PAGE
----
There’s power in knowing the names of people, objects, and ideas. Secrets also have power. Combine these two elements in a fantasy like Tredan’s Bane, and a Secret Name becomes the key to a wizard’s magic.
How Name Magic Starts
The Secret Name is the closest-kept magic for an individual. A mother gives it to her newborn at birth and keeps it clandestine between them. The child’s maturing magical ability intertwines with its Secret Name.
Wedded couples exchange Secret Names as part of consummating their marriage. It signals the beginning of their joint lives and shared magic, reinforced by the Priest’s spells in the couple’s marriage rings.
A person also has a Common name used everyday by family and acquaintances. The world of Sye also stresses guild titles and honorifics, which recognizes a person’s stature in their profession.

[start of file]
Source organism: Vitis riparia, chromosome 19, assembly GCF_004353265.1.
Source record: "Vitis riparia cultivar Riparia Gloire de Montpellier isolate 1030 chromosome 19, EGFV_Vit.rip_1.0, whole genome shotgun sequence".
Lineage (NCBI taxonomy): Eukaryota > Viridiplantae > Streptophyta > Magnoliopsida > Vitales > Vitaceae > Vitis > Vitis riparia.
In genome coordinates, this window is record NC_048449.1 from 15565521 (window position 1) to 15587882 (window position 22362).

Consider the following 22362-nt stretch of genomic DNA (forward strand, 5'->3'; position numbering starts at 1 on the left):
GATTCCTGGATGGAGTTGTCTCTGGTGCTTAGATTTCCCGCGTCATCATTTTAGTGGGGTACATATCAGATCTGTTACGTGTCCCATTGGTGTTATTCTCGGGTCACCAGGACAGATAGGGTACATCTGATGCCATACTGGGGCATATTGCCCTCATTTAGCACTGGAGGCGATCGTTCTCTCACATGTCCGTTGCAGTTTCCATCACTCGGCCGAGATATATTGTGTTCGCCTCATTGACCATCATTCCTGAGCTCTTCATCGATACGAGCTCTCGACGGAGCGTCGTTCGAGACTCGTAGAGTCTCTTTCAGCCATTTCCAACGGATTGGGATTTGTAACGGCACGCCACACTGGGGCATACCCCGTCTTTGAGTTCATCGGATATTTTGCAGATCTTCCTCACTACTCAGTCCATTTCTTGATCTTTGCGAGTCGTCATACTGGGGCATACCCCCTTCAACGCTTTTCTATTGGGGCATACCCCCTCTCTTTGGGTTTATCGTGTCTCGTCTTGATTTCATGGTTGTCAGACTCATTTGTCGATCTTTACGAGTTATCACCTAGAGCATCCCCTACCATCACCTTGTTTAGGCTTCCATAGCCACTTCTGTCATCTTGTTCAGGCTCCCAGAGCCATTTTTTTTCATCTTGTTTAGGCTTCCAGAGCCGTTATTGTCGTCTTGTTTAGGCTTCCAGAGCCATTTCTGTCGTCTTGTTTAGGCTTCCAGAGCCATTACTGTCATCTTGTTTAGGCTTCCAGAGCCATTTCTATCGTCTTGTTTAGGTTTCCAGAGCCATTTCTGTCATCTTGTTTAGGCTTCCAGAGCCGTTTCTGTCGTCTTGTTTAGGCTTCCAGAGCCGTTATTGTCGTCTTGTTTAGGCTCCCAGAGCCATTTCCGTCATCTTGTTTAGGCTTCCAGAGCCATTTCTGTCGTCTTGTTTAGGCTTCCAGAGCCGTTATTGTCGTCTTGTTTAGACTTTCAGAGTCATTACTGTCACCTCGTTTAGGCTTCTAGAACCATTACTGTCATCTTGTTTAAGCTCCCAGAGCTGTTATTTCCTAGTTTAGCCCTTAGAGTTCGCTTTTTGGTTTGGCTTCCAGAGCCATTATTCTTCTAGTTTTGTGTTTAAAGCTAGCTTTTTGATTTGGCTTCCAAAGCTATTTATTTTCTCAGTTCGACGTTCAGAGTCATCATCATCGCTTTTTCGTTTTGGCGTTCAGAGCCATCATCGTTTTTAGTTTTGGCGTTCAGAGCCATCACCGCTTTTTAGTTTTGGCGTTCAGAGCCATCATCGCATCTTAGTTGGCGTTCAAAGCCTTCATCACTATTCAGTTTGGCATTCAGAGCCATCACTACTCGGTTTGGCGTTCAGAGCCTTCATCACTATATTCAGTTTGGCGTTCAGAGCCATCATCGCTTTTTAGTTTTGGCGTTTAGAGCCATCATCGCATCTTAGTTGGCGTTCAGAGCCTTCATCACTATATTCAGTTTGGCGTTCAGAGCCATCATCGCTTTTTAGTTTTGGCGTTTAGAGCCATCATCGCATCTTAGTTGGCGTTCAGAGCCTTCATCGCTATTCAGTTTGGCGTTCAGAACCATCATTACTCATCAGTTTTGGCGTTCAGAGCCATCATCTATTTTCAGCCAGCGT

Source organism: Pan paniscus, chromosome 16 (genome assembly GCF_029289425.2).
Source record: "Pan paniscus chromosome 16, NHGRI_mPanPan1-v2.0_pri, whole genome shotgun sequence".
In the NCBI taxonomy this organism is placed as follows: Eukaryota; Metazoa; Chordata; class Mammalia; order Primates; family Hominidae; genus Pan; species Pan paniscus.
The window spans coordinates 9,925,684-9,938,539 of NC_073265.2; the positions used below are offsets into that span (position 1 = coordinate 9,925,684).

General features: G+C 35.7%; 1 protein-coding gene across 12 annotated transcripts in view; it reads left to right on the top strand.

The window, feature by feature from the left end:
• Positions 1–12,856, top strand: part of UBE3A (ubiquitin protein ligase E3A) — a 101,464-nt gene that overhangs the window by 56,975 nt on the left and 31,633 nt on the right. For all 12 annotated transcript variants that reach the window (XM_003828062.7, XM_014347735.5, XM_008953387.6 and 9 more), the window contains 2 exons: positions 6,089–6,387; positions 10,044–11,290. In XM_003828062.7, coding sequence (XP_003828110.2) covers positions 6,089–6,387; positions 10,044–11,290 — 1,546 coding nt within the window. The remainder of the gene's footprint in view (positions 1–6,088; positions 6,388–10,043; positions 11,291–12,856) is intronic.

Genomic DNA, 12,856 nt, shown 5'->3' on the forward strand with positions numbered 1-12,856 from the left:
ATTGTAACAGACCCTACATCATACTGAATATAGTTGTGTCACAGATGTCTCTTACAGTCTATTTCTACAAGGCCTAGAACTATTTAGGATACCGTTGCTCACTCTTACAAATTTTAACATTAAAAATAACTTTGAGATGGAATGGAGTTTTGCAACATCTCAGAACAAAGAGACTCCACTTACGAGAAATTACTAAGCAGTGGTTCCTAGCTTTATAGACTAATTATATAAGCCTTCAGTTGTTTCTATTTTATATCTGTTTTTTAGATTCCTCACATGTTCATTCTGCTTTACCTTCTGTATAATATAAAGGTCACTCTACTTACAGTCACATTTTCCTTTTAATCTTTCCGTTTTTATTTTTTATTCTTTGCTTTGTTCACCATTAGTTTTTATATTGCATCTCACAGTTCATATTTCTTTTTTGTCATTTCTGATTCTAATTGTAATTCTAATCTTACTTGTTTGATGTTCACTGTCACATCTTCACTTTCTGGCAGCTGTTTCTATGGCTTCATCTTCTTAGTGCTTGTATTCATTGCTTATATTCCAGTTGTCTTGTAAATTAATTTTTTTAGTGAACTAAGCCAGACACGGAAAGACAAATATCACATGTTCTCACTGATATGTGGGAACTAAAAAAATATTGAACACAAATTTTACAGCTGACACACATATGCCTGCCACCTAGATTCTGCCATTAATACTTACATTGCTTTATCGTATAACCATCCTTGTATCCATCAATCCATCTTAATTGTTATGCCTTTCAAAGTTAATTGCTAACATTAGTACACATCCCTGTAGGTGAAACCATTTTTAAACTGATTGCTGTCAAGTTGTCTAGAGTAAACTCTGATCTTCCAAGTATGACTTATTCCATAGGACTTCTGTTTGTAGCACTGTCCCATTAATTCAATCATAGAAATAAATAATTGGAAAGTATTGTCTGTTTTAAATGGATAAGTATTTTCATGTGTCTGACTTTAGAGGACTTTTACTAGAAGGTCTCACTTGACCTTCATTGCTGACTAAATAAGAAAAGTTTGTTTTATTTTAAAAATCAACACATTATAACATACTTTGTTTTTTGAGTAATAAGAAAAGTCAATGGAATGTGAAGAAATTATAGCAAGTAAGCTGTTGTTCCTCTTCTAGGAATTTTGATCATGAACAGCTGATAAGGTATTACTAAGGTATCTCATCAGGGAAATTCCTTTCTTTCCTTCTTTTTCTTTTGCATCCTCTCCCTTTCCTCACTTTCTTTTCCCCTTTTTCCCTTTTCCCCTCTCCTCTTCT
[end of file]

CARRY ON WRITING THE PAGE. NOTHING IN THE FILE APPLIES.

Controlling Another Mage
Sharing Secret Names with a non-spouse is risky since it creates a vulnerable relationship between the persons involved. Magicians rarely share Secret Names because it can weaken their magic if entrusted to the wrong person. Abuse of a Secret Name can break a person’s ability to work spells, and in severe cases, harm their ability to use magical essence.
The flip side of this is that a magician gains stability, and usually power, with shared Secret Names.
Names are Not Made Up
All of the names in Wrath and Tredan’s Bane truly mean what the characters say they mean. The apostrophes are for decoration. For example, “Arnl’jhott” does mean “frightens eagles” for Lanith’s pet dragonette. Here are a few Secret Names for other characters:
- Lanith “Stream Daughter” (A’edredohr)
- Nyle “Dweller by the Dark Stream in the Raven Forest” (Daegal’hraefnscaga)
- Eli “Small Spear of God” (Paavo’asgeir)
- Abbent “Born in the Summer from the Ocean of Light” (Suma’ila’zara)
- Penn “Lucky Man from the Church Village” (Wapi’kirkjabyr)
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